Just set up a new business? Read this if you want it to be a success!

As an insolvency practitioner, I have met met hundreds of new business owners…wouldn’t it be great if you could learn what I’ve learnt from all those meetings?

Well you can!  Here’s an article just for you…

So you want to set up in business, do you?

Or you’ve recently started trading but not doing as well as you hoped?

Would you like to know how to avoid going under? How to give it the best chance of being a success?

You see, there’s a big problem with small businesses.  And that is when most people go into business, they only look at the positives such as what they’ll do when things really take off.  Things like what new car they’ll buy, how they’ll spend their increased free time, how they’ll manage all that profitable work? ….
… They build the business on two things:

(i) what they think they know; and

(ii) what they hope.

They don’t go out of their way to find out what they don’t know or to plan for things not going quite to plan.

Yet it’s often what they don’t know or haven’t thought about that will eventually kill the business.  And with it, destroy their hopes and dreams, and often their own and their family’s finances.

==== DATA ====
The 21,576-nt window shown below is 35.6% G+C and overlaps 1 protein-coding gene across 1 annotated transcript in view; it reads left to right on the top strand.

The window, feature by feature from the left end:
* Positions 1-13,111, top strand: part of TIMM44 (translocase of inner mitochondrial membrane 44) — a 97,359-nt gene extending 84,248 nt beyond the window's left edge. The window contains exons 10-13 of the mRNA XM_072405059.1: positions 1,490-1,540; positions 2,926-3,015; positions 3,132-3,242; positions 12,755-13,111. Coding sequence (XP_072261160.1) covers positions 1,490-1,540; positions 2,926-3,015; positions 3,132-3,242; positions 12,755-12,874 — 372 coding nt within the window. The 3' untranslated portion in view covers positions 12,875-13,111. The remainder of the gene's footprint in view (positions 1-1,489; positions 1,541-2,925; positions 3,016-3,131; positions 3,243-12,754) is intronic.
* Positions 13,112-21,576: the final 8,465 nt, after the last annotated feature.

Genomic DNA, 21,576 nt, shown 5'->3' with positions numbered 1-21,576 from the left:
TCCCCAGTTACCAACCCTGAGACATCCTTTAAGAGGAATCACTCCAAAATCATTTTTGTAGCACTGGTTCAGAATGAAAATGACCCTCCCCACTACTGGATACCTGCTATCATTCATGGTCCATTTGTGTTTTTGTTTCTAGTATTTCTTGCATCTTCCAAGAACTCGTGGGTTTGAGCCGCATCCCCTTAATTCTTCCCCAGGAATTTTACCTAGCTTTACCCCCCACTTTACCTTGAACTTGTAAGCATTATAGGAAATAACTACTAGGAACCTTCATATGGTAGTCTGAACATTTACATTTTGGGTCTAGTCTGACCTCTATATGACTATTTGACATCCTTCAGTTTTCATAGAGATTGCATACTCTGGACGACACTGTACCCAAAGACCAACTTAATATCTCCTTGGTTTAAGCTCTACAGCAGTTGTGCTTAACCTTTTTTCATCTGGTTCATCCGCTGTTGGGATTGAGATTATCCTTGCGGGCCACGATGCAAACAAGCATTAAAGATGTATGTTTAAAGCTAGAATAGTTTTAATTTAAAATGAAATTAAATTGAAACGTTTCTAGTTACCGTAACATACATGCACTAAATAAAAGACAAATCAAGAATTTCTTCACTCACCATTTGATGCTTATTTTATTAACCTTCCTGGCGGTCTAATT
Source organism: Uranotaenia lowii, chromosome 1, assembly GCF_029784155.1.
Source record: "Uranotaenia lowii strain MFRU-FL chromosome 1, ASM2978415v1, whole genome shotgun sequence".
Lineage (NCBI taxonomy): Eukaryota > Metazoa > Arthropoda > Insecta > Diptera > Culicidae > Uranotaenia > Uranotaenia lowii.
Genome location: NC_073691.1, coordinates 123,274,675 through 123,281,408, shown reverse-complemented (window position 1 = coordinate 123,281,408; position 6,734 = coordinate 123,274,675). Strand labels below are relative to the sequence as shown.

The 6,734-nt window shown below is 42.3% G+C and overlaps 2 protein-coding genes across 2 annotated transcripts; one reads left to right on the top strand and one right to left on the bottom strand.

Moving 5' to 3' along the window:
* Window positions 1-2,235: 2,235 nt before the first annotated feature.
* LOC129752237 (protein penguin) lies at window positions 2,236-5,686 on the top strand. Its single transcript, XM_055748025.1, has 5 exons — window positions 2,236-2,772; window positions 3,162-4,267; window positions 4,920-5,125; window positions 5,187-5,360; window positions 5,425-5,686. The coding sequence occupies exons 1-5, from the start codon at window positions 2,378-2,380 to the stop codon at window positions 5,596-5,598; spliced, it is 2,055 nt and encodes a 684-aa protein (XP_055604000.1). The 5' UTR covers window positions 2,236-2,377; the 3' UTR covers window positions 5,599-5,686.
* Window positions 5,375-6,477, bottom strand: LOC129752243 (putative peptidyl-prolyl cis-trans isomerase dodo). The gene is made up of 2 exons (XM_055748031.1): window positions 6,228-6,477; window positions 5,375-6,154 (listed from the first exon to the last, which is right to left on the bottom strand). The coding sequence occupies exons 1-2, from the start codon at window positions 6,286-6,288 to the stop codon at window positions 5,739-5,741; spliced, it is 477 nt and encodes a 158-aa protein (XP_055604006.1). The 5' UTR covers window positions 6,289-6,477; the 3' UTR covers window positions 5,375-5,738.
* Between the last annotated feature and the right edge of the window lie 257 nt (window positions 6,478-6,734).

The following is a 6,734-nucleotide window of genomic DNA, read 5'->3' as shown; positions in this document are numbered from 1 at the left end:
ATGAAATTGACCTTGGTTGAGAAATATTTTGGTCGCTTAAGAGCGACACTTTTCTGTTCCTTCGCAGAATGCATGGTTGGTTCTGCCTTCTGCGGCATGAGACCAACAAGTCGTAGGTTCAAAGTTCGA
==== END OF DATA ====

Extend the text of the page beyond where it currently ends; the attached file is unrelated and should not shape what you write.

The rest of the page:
The bad news is that’s how it turns out for the 4 out of 10 new start-ups – yes, 40% of new businesses fail within the first 2 years!

That’s almost as many businesses fail as are still alive within just 2 years.  But it doesn’t end there – of the survivors, most then go on to fail within the next 3 years.  Only one in ten are still around by year 5.

The point is you will fail if you follow the course most new business owners do. Yet with so many not making it, there’s an abundance of experiences out there that you can learn from. And it’s free to do so!  Here they are…

The business was started for the wrong reason

Some businesses are set up and then run more like a hobby than a business.  I call these ‘lifestyle businesses’ – they tend to merely exist, either doing poorly or at least not doing spectacularly, until something happens later to cause the wheels to come off…

It scares me that right now many small businesses being set up out of necessity – because there are no jobs around – rather than by someone who has identified a profitable opportunity.

Why have you set up?

I can do it all myself!

In his book, the E-myth, Michael Gerber spoke of the 3 skill-sets needed by business owners today – entrepreneurial, managerial and technical.  No one I know has all three, in the right degrees.  Businesses that don’t have and won’t buy in all three skill-sets lack the cutting edge to succeed in today’s harsh business environment.  Seeking help from outside the business to plug skills gaps is a show of real strength, not of weakness…

Read the book, plug the gaps!

Not enough money

It always costs more to set up a business than you expected and then survive the inevitable troughs later on.  At this time when the banks are selective as to whom they lend to and seem to fail to support customers when they most need them, it’s not a good idea to rely on credit lines over which you don’t have full control.

Have you taken a good amount of time to assess how much money you will need, where you can get it from and how you’d cope with what might happen when business dips?
Poor financial skills